This is a follow up to my last question regarding why APS sufferers feel better when our INR goes higher. It was established in the answers to my question that our blood is, indeed, "sticky" when our INRs dip too low. This causes all our symptoms and can lead to truly life-threatening outcomes such as strokes, heart attacks, etc.
So it would seem important, then, to know if our blood, in the absence of anticoagulation therapy, is ALWAYS sticky or just SOMETIMES sticky.
I am no immunologist, but what I understand of immune responses is that they are reactions to the presence of a specific pathogen. For example, you get this year's flu shot. Should you be exposed to the flu virus, the antibodies you've created tag the virus and it is then destroyed. In the absence of exposure to the flu, those antibodies play no role -- they just hang out in the blood stream or go wherever antibodies go when they aren't needed.
If we apply the same logic to APS, sufferers should have persistent, chronic sticky blood in the absence of anticoagulation therapy. Why? Because the "pathogens" are always present -- i.e. phospholipids. Our phospholipids are ALWAYS present, they don't go on vacation. Therefore, the antibodies we have created against phospholipids should ALWAYS be attacking.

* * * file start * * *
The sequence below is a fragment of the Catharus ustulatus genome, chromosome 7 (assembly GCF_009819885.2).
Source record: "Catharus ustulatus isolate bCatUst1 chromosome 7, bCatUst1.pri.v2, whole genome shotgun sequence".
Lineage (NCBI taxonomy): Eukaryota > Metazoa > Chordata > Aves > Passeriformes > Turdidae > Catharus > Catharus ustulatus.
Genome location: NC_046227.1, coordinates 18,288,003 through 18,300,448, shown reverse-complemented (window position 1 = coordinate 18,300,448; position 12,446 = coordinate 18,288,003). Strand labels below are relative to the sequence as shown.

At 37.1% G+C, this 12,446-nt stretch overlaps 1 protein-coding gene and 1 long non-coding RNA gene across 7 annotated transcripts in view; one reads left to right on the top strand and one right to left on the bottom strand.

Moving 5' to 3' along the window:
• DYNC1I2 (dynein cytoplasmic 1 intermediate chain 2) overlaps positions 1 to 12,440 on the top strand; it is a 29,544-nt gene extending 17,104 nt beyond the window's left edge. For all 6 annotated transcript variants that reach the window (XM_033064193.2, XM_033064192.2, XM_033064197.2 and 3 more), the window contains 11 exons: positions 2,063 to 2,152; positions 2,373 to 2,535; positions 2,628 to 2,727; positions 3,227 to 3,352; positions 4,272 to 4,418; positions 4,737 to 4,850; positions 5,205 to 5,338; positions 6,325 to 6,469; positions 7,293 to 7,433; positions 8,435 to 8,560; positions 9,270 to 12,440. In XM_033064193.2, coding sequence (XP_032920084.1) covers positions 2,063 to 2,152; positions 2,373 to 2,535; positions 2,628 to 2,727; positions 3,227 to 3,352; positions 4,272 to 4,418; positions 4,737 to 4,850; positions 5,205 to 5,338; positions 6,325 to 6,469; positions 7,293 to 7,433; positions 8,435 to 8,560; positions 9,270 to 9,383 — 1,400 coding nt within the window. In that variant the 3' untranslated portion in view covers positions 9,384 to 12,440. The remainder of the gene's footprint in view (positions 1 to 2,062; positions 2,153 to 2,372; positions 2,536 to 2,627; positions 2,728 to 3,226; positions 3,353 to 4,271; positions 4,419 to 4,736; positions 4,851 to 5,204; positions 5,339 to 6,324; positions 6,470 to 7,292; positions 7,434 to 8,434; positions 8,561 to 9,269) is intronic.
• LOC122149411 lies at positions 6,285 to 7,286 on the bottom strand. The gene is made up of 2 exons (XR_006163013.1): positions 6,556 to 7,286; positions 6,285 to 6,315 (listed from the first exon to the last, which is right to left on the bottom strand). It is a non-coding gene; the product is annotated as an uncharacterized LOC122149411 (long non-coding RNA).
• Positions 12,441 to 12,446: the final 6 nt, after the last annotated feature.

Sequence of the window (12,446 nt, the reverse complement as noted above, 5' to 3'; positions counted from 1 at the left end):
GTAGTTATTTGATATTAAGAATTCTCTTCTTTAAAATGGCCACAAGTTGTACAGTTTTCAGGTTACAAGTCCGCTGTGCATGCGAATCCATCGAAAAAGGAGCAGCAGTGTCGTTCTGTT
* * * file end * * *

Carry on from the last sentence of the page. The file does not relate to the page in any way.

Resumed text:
Where things seem to get interesting, is when we consider that APS, at least anecdotally speaking, tends to "flare." We have bouts with this disease that are sometimes worse than others. And for those who experienced these bouts BEFORE diagnosis and the start of anticoagulation therapy, it would seem that they were not consistently feeling unwell or consistently throwing clots (I assume). And in terms of onset of the disease, we read that a person may have headaches/migraines in their teens that go away in their 20s and return in their 30s.
This on-again/off-again behavior of the disease, does not make sense to me from an immunological perspective. Phospholipids were present in our bodies in our teens, 20s, 30s, 40s, etc. So why the disappearance of a symptom or a lack or absence of DVTs??
And if they disease is episodic and not always chronic and persistent, then that means there are OTHER confounding and underlying triggers that can and should be identified and addressed. In fact, it might actually mean that a cure is more plausible than previously thought.
Because if there is an additional trigger(s) that MUST be present in order for the anti-bodies to spring into action and cause us all these problems, then it would be possible to treat that trigger(s).
I know I'm just an amateur, but does any of this make sense to anyone?